Boomkat Product Review:
Exceptional debut album of electronic wanderlust from Heith, a lynchpin of Haunter Records and the Milanese scene, whose artistic arc has twisted into mad new forms over the past few years.
Interweaving aspects of arcane folk, wyrd metal, chamber electronics, offbeat dance music and noise into his own conception of electro-acoustic psychedelic story-telling, ‘X-Wheel’ is the one we long suspected that Daniele Guerrini aka Heith had up his sleeve. Presented by Pan after their head-turning Marina Herlop album, the 11-track album speaks to the breadth of the artist’s tastes, as previously found in his curation of the sorely-missed Milan venue and community hub, Macao and the racks of its Serendeepity record shop, with a wholly absorbing testament to his sprawling, warped vision.
Anyone keeping an ear on Guerrini’s work over the past decade will have noticed a steady evolution and refinement of his production style, arcing from experimental plasmic ambient syntax thru the boneless swirl of his Low Company issued ‘Mud’, and the amazing peculiarities of ‘Lo zoo di venere’ in 2020, where his current forms arguably began to take shape. ‘X, wheel’ now presents Heith fully at grips with his own musical language of mutated reference points rendered with deeply odd, gyring sort of proprioception; one adjacent to the contemporary, southern European mysticism of Jay Glass Dubs and Christos Chondropulos, or the uneasy, smeared textures of Rubén Patiño, for example, but surely personalised by his own sort of collaged, guess-again chicanery and abstract narrative tekkerz.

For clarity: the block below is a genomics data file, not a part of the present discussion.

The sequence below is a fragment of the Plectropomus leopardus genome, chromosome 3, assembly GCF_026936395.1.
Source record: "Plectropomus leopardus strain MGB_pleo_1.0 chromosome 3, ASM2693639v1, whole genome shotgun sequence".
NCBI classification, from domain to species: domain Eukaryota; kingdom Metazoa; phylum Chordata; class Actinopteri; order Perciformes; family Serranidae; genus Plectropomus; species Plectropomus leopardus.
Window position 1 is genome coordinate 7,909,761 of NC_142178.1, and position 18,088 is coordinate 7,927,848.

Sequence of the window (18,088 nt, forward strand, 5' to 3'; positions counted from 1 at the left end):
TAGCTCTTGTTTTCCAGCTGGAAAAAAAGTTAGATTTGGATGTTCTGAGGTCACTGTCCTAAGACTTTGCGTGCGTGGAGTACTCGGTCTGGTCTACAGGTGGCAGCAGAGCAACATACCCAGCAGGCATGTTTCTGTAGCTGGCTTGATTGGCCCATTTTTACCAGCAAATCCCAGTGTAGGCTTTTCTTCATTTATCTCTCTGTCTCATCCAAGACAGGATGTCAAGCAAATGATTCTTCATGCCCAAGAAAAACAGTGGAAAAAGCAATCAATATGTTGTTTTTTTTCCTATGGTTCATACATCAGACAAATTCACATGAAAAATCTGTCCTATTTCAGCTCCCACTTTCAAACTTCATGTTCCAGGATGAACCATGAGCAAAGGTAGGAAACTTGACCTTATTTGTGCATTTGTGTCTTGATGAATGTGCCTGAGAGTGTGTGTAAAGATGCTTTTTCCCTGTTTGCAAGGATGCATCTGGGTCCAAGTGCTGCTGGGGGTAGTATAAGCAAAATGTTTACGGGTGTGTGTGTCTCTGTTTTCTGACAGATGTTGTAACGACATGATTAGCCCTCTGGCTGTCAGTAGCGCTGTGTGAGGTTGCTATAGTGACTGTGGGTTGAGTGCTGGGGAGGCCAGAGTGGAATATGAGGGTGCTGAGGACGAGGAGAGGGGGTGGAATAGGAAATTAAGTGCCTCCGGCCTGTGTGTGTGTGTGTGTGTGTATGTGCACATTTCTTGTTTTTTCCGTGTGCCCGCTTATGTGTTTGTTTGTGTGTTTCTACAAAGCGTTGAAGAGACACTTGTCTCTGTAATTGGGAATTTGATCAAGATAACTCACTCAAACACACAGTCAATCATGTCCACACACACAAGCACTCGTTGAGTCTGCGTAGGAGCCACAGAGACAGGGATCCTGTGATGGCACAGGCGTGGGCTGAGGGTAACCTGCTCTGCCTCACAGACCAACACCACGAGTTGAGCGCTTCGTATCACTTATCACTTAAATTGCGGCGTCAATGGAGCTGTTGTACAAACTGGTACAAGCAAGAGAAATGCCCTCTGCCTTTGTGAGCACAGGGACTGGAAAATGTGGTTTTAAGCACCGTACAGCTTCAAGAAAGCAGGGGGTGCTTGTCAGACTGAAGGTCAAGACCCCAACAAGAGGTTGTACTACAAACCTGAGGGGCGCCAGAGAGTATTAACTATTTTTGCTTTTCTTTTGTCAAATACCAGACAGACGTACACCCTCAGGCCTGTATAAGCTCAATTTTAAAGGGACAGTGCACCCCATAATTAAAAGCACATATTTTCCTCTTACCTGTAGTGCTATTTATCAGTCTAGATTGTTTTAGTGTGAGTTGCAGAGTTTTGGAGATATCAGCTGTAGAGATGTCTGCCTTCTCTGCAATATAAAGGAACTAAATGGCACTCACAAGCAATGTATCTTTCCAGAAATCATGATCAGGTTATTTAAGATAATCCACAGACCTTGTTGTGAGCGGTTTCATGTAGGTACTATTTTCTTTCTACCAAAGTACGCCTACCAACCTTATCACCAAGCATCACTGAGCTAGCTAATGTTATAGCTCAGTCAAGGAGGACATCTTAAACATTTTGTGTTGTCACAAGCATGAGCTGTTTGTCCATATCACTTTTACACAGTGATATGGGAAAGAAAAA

‘X, wheel’ palpably feels like an album of these times, at once future-facing but back-pedalling into a foggy, foreboding unknown where the past is recycled thru resurfaced arcana in a digital otherworld and physical reality infected by natural mushies. With an ephemeral light-touch and a feel for haunting melody, he uncannily reflects our sensibilities across ‘X, wheel’, from its flutter of baroque chamber strings and eerie electronics in ‘Lettera 4’, thru to a regression session metal gnarl on ‘Stoned Witch’, and the jazz-noir curl of ‘Ensemble For Somnambulists’. There’s a rich imagination at work in the pseudo-folk ritual of ‘Dero’, and a potent (un)earthliness to the didgeridoo gobble of ‘The Hermit’ and hallucinatory surreality of ‘Enter Lemur’ certain to pique the pleasure centres of harder to please electronic music fantasists from all corners. Now just give this guy a film to soundtrack.